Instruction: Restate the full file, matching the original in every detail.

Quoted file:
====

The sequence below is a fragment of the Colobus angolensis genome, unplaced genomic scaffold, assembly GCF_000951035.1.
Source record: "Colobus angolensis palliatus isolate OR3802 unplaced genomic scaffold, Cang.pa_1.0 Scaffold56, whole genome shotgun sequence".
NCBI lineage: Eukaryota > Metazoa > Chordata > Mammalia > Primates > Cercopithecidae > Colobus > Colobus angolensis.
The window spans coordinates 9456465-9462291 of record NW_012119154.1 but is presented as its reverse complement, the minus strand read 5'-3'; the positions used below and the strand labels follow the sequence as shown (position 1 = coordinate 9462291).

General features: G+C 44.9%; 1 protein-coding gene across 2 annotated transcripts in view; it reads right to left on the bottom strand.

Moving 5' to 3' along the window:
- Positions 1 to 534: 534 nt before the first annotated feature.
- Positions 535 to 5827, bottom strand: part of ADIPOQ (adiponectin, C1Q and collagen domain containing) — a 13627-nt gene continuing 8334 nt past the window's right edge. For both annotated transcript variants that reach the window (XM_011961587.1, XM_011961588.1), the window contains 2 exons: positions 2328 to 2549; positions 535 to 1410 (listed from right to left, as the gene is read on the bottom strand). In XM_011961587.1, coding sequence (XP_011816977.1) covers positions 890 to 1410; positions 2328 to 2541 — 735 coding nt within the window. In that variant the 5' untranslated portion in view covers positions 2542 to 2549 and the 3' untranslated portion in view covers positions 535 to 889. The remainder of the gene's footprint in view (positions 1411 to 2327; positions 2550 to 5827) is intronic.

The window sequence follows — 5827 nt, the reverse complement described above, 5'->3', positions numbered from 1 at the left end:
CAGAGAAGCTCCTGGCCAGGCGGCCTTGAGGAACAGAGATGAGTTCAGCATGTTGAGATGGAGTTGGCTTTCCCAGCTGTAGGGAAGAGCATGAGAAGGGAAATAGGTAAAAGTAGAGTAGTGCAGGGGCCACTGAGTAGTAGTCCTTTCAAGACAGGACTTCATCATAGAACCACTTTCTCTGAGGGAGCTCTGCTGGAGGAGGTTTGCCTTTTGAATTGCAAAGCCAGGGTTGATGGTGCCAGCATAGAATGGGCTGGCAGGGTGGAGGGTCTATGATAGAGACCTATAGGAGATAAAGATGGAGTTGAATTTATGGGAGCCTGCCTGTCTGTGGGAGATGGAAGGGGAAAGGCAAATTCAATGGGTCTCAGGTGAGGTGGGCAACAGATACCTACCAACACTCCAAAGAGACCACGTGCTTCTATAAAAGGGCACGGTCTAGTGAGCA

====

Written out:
The sequence below is a fragment of the Colobus angolensis genome, unplaced genomic scaffold, assembly GCF_000951035.1.
Source record: "Colobus angolensis palliatus isolate OR3802 unplaced genomic scaffold, Cang.pa_1.0 Scaffold56, whole genome shotgun sequence".
NCBI lineage: Eukaryota > Metazoa > Chordata > Mammalia > Primates > Cercopithecidae > Colobus > Colobus angolensis.
The window spans coordinates 9456465-9462291 of record NW_012119154.1 but is presented as its reverse complement, the minus strand read 5'-3'; the positions used below and the strand labels follow the sequence as shown (position 1 = coordinate 9462291).

General features: G+C 44.9%; 1 protein-coding gene across 2 annotated transcripts in view; it reads right to left on the bottom strand.

Moving 5' to 3' along the window:
- Positions 1 to 534: 534 nt before the first annotated feature.
- Positions 535 to 5827, bottom strand: part of ADIPOQ (adiponectin, C1Q and collagen domain containing) — a 13627-nt gene continuing 8334 nt past the window's right edge. For both annotated transcript variants that reach the window (XM_011961587.1, XM_011961588.1), the window contains 2 exons: positions 2328 to 2549; positions 535 to 1410 (listed from right to left, as the gene is read on the bottom strand). In XM_011961587.1, coding sequence (XP_011816977.1) covers positions 890 to 1410; positions 2328 to 2541 — 735 coding nt within the window. In that variant the 5' untranslated portion in view covers positions 2542 to 2549 and the 3' untranslated portion in view covers positions 535 to 889. The remainder of the gene's footprint in view (positions 1411 to 2327; positions 2550 to 5827) is intronic.

The window sequence follows — 5827 nt, the reverse complement described above, 5'->3', positions numbered from 1 at the left end:
CAGAGAAGCTCCTGGCCAGGCGGCCTTGAGGAACAGAGATGAGTTCAGCATGTTGAGATGGAGTTGGCTTTCCCAGCTGTAGGGAAGAGCATGAGAAGGGAAATAGGTAAAAGTAGAGTAGTGCAGGGGCCACTGAGTAGTAGTCCTTTCAAGACAGGACTTCATCATAGAACCACTTTCTCTGAGGGAGCTCTGCTGGAGGAGGTTTGCCTTTTGAATTGCAAAGCCAGGGTTGATGGTGCCAGCATAGAATGGGCTGGCAGGGTGGAGGGTCTATGATAGAGACCTATAGGAGATAAAGATGGAGTTGAATTTATGGGAGCCTGCCTGTCTGTGGGAGATGGAAGGGGAAAGGCAAATTCAATGGGTCTCAGGTGAGGTGGGCAACAGATACCTACCAACACTCCAAAGAGACCACGTGCTTCTATAAAAGGGCACGGTCTAGTGAGCA